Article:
I bring the list a little closer to the present day with number 9, and a film that straddles the line of two niches I know very well and have written about extensively in the past, that of animation and superhero movies.

Into the Spider-Verse was a pleasant surprise, and that might be the biggest understatement since Usain Bolt was merely described as ‘fast’. To say Sony Animation had a poor reputation is like saying that Jeffrey Dahmer was ‘a bit of a weirdo’ and their range of films up to this point had only ever reached the dizzying heights of ‘basically okay’ and had just the year prior released the abomination that was The Emoji Movie, so my own hopes were not high for the film prior to release.

Imagine my surprise then when what we got was a beautifully realised, comic book-inspired world, filled with complex and detailed characters and just the right spread of humour for there to be something to appeal to everyone. Far from being another Sony paint-by-numbers animation, Into the Spider-Verse ended up not only being one of the best animated films, but maybe one of the best superhero films too.

In terms of animation style, it was as if a comic book had been perfectly transferred onto screen frame-by-frame, and it all looked so seamless. It was visually striking, while also giving each character their own memorable look to distinguish them from the plethora of Spider-People taking up the screen; everyone got their time to shine, and the film itself shone like a supernova.

8: South Park: Bigger, Longer and Uncut (1999) – Directed by Trey Parker

Lest you all think that animation is an art form purely for the family audience, here’s my adult-themed entry for the list, and moreover, the film I think that did the best job of making R-rated comedy work in a feature-length animation.

I did post my full review of this last month (available here) which tells you in-depth what I thought of the film, so I won’t go into too much detail, but this is what made the appeal of South Park make sense to me, even if I’m not the biggest fan of the show itself, I love the film because of what it manages to achieve.

It’s an R-rated film with very adult material, but it also has a message. While other animations have tried and failed to bring a more foul-mouthed comedic tone to the big screen (looking at you, Sausage Party) they didn’t realise that making an animated film with swearing and sex in just for the sake of it is pointless and uninteresting, whereas this film used it’s more mature tones to tell a cautionary tale about censorship, maybe not the most grounded take, granted, but an effective one.

It’s unmistakably South Park, but with a bigger sense of scale, not to mention a kick-ass soundtrack that laid the groundwork for Stone and Parker’s eventual foray into Broadway theatre, it manages what so many failed to do by being a light, entertaining comedy on the surface, while hiding an actually relevant message if you look closer, it used its material to make a point, rather than just telling fart jokes and cursing for the sake of it.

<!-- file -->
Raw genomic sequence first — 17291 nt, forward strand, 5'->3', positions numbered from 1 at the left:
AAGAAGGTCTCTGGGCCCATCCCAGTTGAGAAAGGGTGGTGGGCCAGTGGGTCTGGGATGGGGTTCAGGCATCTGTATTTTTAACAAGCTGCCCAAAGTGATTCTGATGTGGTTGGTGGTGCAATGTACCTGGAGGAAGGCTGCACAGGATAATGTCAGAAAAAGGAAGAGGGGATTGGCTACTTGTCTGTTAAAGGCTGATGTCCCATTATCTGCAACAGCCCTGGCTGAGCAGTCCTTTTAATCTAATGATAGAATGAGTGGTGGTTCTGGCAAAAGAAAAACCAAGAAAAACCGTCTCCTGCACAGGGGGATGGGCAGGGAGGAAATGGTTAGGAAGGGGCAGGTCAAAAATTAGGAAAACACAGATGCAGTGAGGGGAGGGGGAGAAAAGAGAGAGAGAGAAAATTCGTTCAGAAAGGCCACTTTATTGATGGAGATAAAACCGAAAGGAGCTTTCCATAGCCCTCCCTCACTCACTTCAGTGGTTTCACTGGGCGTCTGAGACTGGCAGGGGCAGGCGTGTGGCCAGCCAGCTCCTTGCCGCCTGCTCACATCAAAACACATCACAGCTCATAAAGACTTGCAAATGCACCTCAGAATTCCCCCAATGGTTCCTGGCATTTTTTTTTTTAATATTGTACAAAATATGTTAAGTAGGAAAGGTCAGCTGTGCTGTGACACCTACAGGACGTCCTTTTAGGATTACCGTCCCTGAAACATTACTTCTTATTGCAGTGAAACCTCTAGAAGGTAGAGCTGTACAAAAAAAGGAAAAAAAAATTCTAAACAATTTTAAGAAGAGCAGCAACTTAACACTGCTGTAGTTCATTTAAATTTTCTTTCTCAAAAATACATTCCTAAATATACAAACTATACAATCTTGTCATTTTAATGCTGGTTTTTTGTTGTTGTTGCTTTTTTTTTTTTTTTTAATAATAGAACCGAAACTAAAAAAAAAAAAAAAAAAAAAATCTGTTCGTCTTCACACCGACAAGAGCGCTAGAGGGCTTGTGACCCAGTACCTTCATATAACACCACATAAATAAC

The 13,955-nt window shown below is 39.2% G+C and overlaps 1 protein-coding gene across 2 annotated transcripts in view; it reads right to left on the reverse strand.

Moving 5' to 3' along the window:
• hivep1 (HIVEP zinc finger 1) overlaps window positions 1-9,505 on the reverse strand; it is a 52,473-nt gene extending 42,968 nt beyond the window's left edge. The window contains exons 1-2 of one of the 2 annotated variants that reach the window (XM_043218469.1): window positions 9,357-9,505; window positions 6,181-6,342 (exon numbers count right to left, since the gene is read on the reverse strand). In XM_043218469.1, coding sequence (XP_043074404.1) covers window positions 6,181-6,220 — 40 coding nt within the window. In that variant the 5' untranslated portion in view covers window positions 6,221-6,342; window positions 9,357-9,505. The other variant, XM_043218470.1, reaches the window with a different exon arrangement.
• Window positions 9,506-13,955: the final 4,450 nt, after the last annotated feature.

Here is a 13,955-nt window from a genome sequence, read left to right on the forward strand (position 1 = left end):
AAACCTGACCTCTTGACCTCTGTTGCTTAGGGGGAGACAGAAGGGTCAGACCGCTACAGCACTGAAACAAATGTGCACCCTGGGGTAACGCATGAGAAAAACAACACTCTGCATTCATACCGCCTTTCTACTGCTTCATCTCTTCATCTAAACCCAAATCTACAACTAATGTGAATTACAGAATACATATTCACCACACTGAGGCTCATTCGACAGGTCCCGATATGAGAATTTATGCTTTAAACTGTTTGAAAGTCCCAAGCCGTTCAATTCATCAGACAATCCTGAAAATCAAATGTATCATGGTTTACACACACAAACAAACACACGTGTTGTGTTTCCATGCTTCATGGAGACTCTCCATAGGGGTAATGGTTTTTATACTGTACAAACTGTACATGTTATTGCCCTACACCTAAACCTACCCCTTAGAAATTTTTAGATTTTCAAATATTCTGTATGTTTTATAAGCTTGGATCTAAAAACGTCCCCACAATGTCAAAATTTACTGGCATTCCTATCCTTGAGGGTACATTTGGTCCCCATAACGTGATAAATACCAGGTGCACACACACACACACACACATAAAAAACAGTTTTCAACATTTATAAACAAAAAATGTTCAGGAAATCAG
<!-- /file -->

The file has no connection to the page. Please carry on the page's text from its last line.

Also, as a bonus note, Sone and Parker’s Team America: World Police could have also been an inclusion on this list, and my praise would be more or less similar, but it lacks the killer edge and longevity that South Park has, so it just misses out.

7: Zootopia/Zootropolis (2016) – Directed by Byron Howard and Rich Moore

Despite confusing everyone with its two names (I’ll refer to it as Zootopia from here on in, because that is clearly the better name) this film is a fairly straightforward, but no less important and powerful, tale of acceptance and fighting injustice.

This film is a good example of what I mean when I talk about the p[potential of introducing complex issues to a younger audience, one of the key powers of animation, in my opinion, is its accessibility for everyone means that, with enough skill, any number of issues can be tackled in a digestible way to not only entertain, but to educate.

Even if the finer points go over the heads of younger viewers, it can still be enjoyed as a fun little animal comedy, and the adults might get a kick out of the deeper subtext, but the power of this film is how it uses colourful, talking animals to tell a relevant story about societal inequality, and it manages to do so with a rabbit as its main character.

As I say, even without reading this deep into the film, it’s still a very enjoyable experience, it’s funny, exciting, and very touching too; it’s everything that Disney has perfected over the last 90+ years concentrated into one package, I’d even go so far as to say that it’s Disney’s best film of the new millennium, and given time, it may be considered as one of their best ever.